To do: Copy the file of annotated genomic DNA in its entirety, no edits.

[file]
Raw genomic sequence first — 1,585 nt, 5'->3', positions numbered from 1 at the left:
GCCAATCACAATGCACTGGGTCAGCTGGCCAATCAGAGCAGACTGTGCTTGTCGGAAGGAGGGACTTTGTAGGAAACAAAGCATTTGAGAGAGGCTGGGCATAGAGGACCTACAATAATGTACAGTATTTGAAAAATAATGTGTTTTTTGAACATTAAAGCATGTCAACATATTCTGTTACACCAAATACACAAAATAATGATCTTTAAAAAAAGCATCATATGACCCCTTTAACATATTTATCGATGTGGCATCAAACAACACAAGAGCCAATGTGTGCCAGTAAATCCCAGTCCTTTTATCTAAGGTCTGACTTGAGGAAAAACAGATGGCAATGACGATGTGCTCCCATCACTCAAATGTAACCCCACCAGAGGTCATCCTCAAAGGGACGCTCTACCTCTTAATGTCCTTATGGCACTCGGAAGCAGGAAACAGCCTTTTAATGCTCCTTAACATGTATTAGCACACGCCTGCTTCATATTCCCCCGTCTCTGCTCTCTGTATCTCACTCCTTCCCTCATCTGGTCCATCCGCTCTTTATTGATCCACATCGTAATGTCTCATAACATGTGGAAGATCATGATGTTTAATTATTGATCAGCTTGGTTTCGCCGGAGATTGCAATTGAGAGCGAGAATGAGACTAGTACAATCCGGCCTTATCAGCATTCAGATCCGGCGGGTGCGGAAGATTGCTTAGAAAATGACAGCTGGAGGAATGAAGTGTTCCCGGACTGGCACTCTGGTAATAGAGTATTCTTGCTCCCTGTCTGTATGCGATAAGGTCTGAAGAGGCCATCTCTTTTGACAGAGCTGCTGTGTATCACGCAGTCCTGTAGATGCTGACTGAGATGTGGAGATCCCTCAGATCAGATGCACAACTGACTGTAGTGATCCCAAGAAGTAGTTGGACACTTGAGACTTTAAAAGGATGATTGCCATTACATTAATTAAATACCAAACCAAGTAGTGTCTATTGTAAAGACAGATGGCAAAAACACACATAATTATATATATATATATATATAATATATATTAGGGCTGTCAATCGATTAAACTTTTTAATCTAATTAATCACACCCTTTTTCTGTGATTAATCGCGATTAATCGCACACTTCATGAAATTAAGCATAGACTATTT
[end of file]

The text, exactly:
Raw genomic sequence first — 1,585 nt, 5'->3', positions numbered from 1 at the left:
GCCAATCACAATGCACTGGGTCAGCTGGCCAATCAGAGCAGACTGTGCTTGTCGGAAGGAGGGACTTTGTAGGAAACAAAGCATTTGAGAGAGGCTGGGCATAGAGGACCTACAATAATGTACAGTATTTGAAAAATAATGTGTTTTTTGAACATTAAAGCATGTCAACATATTCTGTTACACCAAATACACAAAATAATGATCTTTAAAAAAAGCATCATATGACCCCTTTAACATATTTATCGATGTGGCATCAAACAACACAAGAGCCAATGTGTGCCAGTAAATCCCAGTCCTTTTATCTAAGGTCTGACTTGAGGAAAAACAGATGGCAATGACGATGTGCTCCCATCACTCAAATGTAACCCCACCAGAGGTCATCCTCAAAGGGACGCTCTACCTCTTAATGTCCTTATGGCACTCGGAAGCAGGAAACAGCCTTTTAATGCTCCTTAACATGTATTAGCACACGCCTGCTTCATATTCCCCCGTCTCTGCTCTCTGTATCTCACTCCTTCCCTCATCTGGTCCATCCGCTCTTTATTGATCCACATCGTAATGTCTCATAACATGTGGAAGATCATGATGTTTAATTATTGATCAGCTTGGTTTCGCCGGAGATTGCAATTGAGAGCGAGAATGAGACTAGTACAATCCGGCCTTATCAGCATTCAGATCCGGCGGGTGCGGAAGATTGCTTAGAAAATGACAGCTGGAGGAATGAAGTGTTCCCGGACTGGCACTCTGGTAATAGAGTATTCTTGCTCCCTGTCTGTATGCGATAAGGTCTGAAGAGGCCATCTCTTTTGACAGAGCTGCTGTGTATCACGCAGTCCTGTAGATGCTGACTGAGATGTGGAGATCCCTCAGATCAGATGCACAACTGACTGTAGTGATCCCAAGAAGTAGTTGGACACTTGAGACTTTAAAAGGATGATTGCCATTACATTAATTAAATACCAAACCAAGTAGTGTCTATTGTAAAGACAGATGGCAAAAACACACATAATTATATATATATATATATATAATATATATTAGGGCTGTCAATCGATTAAACTTTTTAATCTAATTAATCACACCCTTTTTCTGTGATTAATCGCGATTAATCGCACACTTCATGAAATTAAGCATAGACTATTT